• a predictive model for each access network.

In a further aspect, the invention provides a network comprising a resource availability server, a plurality of devices, and a plurality of network elements adapted to perform any method defined above.

The invention also provides a computer program product comprising software code for performing user device operations of any method defined above when executing on a digital processor.

In another aspect, the invention provides computer program product comprising software code for performing server operations of any method defined above when executing on a digital processor.

Detailed Description of the Invention BRIEF DESCRIPTION OF THE DRAWINGS

The invention will be more clearly understood from the following description of some embodiments thereof, given by way of example only with reference to the accompanying drawings in which:—

FIG. 1 is a diagram illustrating at a high level items involved in implementing the invention:

FIG. 2 is a block diagram of a user device;

FIG. 3 is a diagram illustrating resource availability server (RAS) components;

FIG. 4 is a diagram illustrating publishing of QoS parameters to the RAS during a session:

FIG. 5 is a diagram illustrating an S-CSCF querying the RAS to determine if it should allow a new session setup;

FIG. 6 illustrates messages for the RAS to notify a video server about upcoming network congestion; and

FIG. 7 illustrates messages for the RAS to notify clients about upcoming network congestion.

DESCRIPTION OF THE EMBODIMENTS

The invention provides real time dynamic resource management to improve end-to-end QoS by mobile devices regularly updating a resource availability server (RAS) with resource update information. Simple examples of resource update information are session bandwidth, delay, packet loss, and jitter. Other examples are device battery status, device screen mode, device or network element storage capacity, device or network element processing power, and device memory. This information is made available by the RAS. In addition, the RAS generates and maintains predictive models and makes available predictive data from these models. Network elements and devices retrieve this information in the form of notifications from the RAS or by way of querying the RAS. The network elements and devices, based on these predictions, act to negotiate sessions to optimise QoS.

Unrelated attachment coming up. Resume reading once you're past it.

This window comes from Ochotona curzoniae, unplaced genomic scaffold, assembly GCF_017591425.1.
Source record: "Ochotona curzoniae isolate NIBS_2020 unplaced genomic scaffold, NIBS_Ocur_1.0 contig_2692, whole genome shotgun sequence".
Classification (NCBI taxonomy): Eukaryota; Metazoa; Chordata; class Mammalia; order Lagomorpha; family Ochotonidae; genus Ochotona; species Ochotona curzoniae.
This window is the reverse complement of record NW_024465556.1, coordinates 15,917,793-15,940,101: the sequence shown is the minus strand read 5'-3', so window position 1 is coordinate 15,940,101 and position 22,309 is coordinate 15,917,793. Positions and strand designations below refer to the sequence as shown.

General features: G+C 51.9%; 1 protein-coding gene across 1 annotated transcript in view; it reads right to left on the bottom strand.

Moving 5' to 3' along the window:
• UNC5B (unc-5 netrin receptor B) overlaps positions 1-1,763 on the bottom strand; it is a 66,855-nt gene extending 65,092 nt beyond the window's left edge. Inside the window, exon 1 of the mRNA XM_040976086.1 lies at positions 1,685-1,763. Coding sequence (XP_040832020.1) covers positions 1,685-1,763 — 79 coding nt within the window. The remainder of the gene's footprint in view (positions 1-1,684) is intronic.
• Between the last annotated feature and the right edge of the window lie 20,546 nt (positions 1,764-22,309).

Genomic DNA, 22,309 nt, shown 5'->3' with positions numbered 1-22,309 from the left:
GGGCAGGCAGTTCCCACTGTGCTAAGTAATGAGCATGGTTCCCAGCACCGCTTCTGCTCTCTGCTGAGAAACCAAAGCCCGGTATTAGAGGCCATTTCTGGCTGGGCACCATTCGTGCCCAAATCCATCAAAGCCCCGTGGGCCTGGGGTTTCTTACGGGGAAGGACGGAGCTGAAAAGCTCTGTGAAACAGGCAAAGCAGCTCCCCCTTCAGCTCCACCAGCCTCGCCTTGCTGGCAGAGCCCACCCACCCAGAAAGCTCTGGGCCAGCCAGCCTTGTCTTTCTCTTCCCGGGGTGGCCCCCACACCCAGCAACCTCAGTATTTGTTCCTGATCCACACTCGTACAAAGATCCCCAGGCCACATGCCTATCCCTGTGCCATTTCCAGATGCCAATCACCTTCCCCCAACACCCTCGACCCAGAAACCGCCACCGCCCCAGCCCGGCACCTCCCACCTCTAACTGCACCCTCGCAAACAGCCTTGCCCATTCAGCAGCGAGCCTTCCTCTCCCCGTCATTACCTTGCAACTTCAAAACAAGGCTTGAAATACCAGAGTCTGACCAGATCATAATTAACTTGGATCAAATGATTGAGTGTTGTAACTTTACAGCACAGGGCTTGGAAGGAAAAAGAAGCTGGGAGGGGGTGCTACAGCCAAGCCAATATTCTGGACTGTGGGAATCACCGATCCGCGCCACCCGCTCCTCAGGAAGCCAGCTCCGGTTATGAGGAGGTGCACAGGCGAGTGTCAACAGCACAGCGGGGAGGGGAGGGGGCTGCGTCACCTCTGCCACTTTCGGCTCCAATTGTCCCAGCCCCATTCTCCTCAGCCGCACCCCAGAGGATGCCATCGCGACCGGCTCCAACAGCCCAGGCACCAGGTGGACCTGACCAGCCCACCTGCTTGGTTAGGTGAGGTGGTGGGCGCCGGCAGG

In one embodiment the RAS is updated by only mobile devices subscribed to the operator which hosts the RAS. The update information is addressed to the RAS as a stand-alone entity. However, it is envisaged that the server may be hosted by multiple operators and may receive updates from devices subscribed to different operators. Also, it is envisaged that not only mobile devices but also network elements such as MMSCs may send update information.

In the following detailed embodiments the user devices are mobile devices, however in alternative embodiments the user devices may be fixed such as computers.

The peers of media sessions publish (by sending to the RAS) quality parameters which can include resource update information of devices, as set out above, of servers (e.g., server load), and session information such as bandwidth, delay, packet loss, and jitter to the RAS. Based on the quality parameters uploaded by those peers, the RAS builds a model of the current state of the whole network based on available quality parameters uploaded by many peers, allowing a myriad of control possibilities as will be seen from the use cases below.

It is only necessary for a subset of the devices and elements to publish the resource update information. The RAS uses the information to extrapolate using the predictive model to provide network-wide predictive data. Also, the RAS may in some embodiments additionally capture itself resource update information by monitoring signalling. Also, an S-CSCF may involve the RAS in session setup between devices, and the RAS then uses its involvement in signalling to initiate session management such as re-negotiation.